After flight attendants accommodated her 4-year-old son's seating requests, the mom took to Facebook to share thanks and photos from their flight.
Lori Gabriel son autism
Credit: Lori Gabriel

Contending with air travel can be a headache, period. Doing it with a child can prove extra challenging, whether they're neurotypical or neurodiverse. For one Cypress, Texas mom named Lori Gabriel, flying with her 4-year-old Braysen, who has autism, from San Diego to Houston could have been especially difficult. But thanks to United Airline employees, Braysen's meltdown slowly morphed into an applause-worthy moment.

On August 6, Gabriel took to Facebook to share the details of the experience, writing, "So my little flyer (he’s autistic but normally loves to fly) didn’t have such a good flight home. Trying to get him to stay seated was impossible; he wanted to sit on the floor in the hall and in first class. Huge thank you to United Airlines they accommodated his needs, made sure we were all OK, worked around where he choose to sit."

Gabriel later told CNN that it all began just before takeoff when her son removed his seat belt and said he wanted to sit on the floor.

"It was impossible to restrain him," she explained to the cable news outlet. "He was fighting both me and his father. It took the both of us to try to get him back to his chair and get his seat belt back on. He started kicking, screaming and hitting. That's when a flight attendant came over and told us the flight couldn't take off until he's seated. I told her the boy has autism, we're trying, give us a minute."

The flight attendant walked away and returned with two other crew members who asked the distressed mom what they could do to assist her. "Then, they sprang into action," Gabriel explained to CNN. They allowed to Braysen sit on Gabriel's lap for takeoff while his father held him. Then, once the seat belt sign turned off, the crew allowed him to sit on the floor next to them, which helped, as vibration can quell his overstimulation, according to the mom.

Braysen inadvertently kicked a passenger, who happened to be an off-duty United flight attendant. "She was just being nice and said it was OK if he kicks her feet," Gabriel told the news outlet. Later in the flight, the 4-year-old was in first class and kicked a passenger's seat.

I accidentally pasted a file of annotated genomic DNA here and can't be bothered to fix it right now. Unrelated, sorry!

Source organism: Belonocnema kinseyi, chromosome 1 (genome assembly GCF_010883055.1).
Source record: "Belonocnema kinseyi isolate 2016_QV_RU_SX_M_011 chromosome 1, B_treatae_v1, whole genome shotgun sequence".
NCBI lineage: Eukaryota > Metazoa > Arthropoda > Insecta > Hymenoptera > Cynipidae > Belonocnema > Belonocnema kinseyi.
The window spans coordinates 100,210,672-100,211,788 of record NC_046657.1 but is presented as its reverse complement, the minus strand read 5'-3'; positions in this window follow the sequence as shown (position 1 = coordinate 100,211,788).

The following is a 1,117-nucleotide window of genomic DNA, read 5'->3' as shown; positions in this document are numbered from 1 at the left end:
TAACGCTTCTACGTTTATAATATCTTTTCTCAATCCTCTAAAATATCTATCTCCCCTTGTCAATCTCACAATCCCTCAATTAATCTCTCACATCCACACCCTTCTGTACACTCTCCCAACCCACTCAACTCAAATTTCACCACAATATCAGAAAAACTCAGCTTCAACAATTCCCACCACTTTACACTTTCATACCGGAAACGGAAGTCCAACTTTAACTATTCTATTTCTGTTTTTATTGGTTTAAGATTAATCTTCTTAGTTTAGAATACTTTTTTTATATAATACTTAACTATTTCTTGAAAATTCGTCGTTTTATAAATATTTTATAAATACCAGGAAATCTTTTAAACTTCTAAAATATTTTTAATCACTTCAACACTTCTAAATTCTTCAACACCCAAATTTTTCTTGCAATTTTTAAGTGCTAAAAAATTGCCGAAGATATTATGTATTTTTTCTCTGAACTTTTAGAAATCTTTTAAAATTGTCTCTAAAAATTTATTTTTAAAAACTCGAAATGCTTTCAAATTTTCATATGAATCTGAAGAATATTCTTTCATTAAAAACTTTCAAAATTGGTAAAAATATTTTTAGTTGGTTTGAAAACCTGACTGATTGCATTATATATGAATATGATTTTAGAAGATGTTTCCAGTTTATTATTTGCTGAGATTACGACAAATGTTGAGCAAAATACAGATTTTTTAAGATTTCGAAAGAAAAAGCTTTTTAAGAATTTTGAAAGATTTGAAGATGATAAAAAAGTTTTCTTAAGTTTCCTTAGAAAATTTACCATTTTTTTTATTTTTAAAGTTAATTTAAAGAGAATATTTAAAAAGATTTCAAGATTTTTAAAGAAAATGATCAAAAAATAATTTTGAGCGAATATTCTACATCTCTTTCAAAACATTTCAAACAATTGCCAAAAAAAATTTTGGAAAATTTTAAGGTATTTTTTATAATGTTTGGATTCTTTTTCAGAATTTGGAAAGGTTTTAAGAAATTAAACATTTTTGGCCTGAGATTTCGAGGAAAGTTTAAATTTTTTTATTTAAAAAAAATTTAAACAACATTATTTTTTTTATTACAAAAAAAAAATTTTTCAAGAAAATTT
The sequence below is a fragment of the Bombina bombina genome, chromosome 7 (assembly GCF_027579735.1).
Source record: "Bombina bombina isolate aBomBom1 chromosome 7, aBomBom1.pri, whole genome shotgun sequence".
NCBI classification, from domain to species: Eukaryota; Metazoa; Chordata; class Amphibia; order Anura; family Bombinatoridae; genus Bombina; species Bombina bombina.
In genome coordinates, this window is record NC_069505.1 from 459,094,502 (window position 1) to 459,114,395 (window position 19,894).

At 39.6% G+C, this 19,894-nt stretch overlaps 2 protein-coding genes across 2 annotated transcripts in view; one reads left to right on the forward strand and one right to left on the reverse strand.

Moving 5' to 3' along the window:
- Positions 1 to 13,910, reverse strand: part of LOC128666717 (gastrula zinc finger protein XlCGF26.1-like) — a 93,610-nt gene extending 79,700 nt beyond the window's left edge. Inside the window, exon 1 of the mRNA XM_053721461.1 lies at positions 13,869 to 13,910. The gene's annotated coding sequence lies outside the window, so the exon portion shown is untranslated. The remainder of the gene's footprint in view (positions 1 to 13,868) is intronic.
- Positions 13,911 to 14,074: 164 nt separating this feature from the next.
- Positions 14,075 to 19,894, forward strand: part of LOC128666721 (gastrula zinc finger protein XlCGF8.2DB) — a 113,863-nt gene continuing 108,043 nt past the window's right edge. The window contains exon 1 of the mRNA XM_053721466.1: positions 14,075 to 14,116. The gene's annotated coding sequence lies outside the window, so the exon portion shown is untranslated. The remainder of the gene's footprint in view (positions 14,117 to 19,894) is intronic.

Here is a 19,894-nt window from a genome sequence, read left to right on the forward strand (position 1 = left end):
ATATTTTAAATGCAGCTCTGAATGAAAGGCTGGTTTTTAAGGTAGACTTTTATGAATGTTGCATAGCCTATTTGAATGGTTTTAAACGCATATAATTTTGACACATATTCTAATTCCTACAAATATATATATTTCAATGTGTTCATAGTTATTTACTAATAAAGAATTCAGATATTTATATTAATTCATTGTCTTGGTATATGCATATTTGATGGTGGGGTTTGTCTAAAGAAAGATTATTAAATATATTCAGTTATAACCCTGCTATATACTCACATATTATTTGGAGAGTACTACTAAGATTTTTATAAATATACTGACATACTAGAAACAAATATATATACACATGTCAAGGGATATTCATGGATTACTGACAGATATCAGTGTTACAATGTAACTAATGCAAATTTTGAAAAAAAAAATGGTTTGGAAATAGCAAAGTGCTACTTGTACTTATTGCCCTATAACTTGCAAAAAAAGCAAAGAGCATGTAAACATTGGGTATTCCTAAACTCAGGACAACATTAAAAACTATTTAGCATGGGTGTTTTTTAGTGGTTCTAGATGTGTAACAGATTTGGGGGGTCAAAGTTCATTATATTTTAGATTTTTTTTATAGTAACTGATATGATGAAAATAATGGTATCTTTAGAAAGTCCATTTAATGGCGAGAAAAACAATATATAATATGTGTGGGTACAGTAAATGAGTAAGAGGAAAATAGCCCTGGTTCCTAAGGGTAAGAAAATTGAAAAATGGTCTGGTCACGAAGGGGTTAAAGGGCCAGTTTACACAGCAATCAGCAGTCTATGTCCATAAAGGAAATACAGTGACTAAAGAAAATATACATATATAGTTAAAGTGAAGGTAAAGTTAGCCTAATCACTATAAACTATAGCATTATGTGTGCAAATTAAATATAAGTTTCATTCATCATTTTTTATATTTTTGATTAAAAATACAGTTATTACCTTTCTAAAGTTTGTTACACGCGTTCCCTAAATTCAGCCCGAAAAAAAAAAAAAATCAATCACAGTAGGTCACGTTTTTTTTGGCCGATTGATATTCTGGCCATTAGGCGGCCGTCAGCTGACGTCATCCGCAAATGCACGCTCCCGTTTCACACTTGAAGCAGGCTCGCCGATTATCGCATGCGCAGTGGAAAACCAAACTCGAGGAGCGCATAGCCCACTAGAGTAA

"Braysen seemed happy there, so we didn't want to move him," Gabriel explained to CNN. "So I told the man 'I'm sorry,' but he said he didn't mind, he introduced himself to Braysen and gave him high fives. He said, 'He can kick my chair, I don't care.' Everybody in first class was kind to him, asking his name, showing him pictures on their phones, letting him sit whenever he wanted. The flight attendants kept asking if we needed anything, making sure everybody was taken care of."

The off-duty flight attendant also wrote the family a note that reads, "You and your family are loved and supported. Do not ever let anyone make you feel as though you are an inconvenience or a burden. He is a blessing. ... God bless your patience, your love, your support and your strength. Continue to be a super woman."

In her Facebook post, Gabriel included a photo of the encouraging words.

Credit: Lori Gabriel

United Airlines reacted to the story via Twitter, writing, "It sure sounds like Braysen and your family had a great flight. We are happy that our crew was able to make it an enjoyable experience. We are overjoyed to see that we have such loving and supportive passengers on board as well! We look forward to seeing Braysen again soon!"

Ultimately, Gabriel walked away from the flight feeling "overwhelmed, supported, and loved," she says. "We have had so many people from all over the world reach out to us whether they have a child with autism and we have given them hope or they just want me to give Braysen a hug! 95 percent of my Facebook is full of kind comments and messages from everyone Braysen has touched."

Gabriel admits, "A lot of times we as parents with a child on the spectrum don't go certain places to avoid meltdowns. A year ago, we hardly went to birthday parties, out to eat, and I ordered my groceries online." But following her United Airlines experience, Gabriel encourages other parents of neurodiverse kids to "take a risk."

She elaborates, "I want other families to take the chance and go on that trip or go wherever it is that they are wanting to but holding back from. My son loves the beach and roller coasters. Had we not taken that vacation, I would have never learned that."